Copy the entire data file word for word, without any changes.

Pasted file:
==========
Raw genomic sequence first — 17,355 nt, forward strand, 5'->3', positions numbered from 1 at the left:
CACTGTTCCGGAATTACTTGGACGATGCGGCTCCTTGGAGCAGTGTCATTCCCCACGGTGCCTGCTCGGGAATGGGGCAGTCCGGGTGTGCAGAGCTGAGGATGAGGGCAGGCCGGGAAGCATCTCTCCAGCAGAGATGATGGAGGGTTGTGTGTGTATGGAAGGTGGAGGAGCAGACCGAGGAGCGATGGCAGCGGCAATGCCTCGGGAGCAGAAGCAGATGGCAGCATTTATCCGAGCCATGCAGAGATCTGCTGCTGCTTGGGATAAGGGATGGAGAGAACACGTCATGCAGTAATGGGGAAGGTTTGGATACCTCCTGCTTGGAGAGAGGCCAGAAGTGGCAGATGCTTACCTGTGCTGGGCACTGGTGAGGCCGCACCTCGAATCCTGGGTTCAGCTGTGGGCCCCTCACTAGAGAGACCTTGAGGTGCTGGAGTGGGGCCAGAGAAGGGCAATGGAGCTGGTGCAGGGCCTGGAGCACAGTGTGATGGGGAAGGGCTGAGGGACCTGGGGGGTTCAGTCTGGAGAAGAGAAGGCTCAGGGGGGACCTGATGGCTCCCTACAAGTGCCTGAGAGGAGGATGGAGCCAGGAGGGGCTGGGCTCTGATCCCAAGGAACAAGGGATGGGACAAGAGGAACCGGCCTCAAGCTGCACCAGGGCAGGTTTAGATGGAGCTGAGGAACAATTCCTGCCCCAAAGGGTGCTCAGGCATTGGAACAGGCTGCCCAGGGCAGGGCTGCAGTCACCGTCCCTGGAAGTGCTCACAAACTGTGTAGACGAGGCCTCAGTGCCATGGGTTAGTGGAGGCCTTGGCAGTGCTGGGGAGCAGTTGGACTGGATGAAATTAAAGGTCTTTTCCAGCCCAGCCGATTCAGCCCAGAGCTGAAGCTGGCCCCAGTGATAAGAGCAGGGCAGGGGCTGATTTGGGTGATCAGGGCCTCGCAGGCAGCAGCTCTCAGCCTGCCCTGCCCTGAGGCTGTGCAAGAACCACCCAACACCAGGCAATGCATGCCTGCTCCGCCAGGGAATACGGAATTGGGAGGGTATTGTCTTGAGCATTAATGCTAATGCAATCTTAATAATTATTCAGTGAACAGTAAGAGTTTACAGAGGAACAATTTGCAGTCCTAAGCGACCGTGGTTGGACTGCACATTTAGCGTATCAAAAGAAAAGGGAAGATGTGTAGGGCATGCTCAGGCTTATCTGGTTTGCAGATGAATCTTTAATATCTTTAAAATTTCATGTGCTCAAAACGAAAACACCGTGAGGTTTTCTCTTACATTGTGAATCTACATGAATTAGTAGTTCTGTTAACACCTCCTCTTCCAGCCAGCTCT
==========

Raw genomic sequence first — 17,355 nt, forward strand, 5'->3', positions numbered from 1 at the left:
CACTGTTCCGGAATTACTTGGACGATGCGGCTCCTTGGAGCAGTGTCATTCCCCACGGTGCCTGCTCGGGAATGGGGCAGTCCGGGTGTGCAGAGCTGAGGATGAGGGCAGGCCGGGAAGCATCTCTCCAGCAGAGATGATGGAGGGTTGTGTGTGTATGGAAGGTGGAGGAGCAGACCGAGGAGCGATGGCAGCGGCAATGCCTCGGGAGCAGAAGCAGATGGCAGCATTTATCCGAGCCATGCAGAGATCTGCTGCTGCTTGGGATAAGGGATGGAGAGAACACGTCATGCAGTAATGGGGAAGGTTTGGATACCTCCTGCTTGGAGAGAGGCCAGAAGTGGCAGATGCTTACCTGTGCTGGGCACTGGTGAGGCCGCACCTCGAATCCTGGGTTCAGCTGTGGGCCCCTCACTAGAGAGACCTTGAGGTGCTGGAGTGGGGCCAGAGAAGGGCAATGGAGCTGGTGCAGGGCCTGGAGCACAGTGTGATGGGGAAGGGCTGAGGGACCTGGGGGGTTCAGTCTGGAGAAGAGAAGGCTCAGGGGGGACCTGATGGCTCCCTACAAGTGCCTGAGAGGAGGATGGAGCCAGGAGGGGCTGGGCTCTGATCCCAAGGAACAAGGGATGGGACAAGAGGAACCGGCCTCAAGCTGCACCAGGGCAGGTTTAGATGGAGCTGAGGAACAATTCCTGCCCCAAAGGGTGCTCAGGCATTGGAACAGGCTGCCCAGGGCAGGGCTGCAGTCACCGTCCCTGGAAGTGCTCACAAACTGTGTAGACGAGGCCTCAGTGCCATGGGTTAGTGGAGGCCTTGGCAGTGCTGGGGAGCAGTTGGACTGGATGAAATTAAAGGTCTTTTCCAGCCCAGCCGATTCAGCCCAGAGCTGAAGCTGGCCCCAGTGATAAGAGCAGGGCAGGGGCTGATTTGGGTGATCAGGGCCTCGCAGGCAGCAGCTCTCAGCCTGCCCTGCCCTGAGGCTGTGCAAGAACCACCCAACACCAGGCAATGCATGCCTGCTCCGCCAGGGAATACGGAATTGGGAGGGTATTGTCTTGAGCATTAATGCTAATGCAATCTTAATAATTATTCAGTGAACAGTAAGAGTTTACAGAGGAACAATTTGCAGTCCTAAGCGACCGTGGTTGGACTGCACATTTAGCGTATCAAAAGAAAAGGGAAGATGTGTAGGGCATGCTCAGGCTTATCTGGTTTGCAGATGAATCTTTAATATCTTTAAAATTTCATGTGCTCAAAACGAAAACACCGTGAGGTTTTCTCTTACATTGTGAATCTACATGAATTAGTAGTTCTGTTAACACCTCCTCTTCCAGCCAGCTCT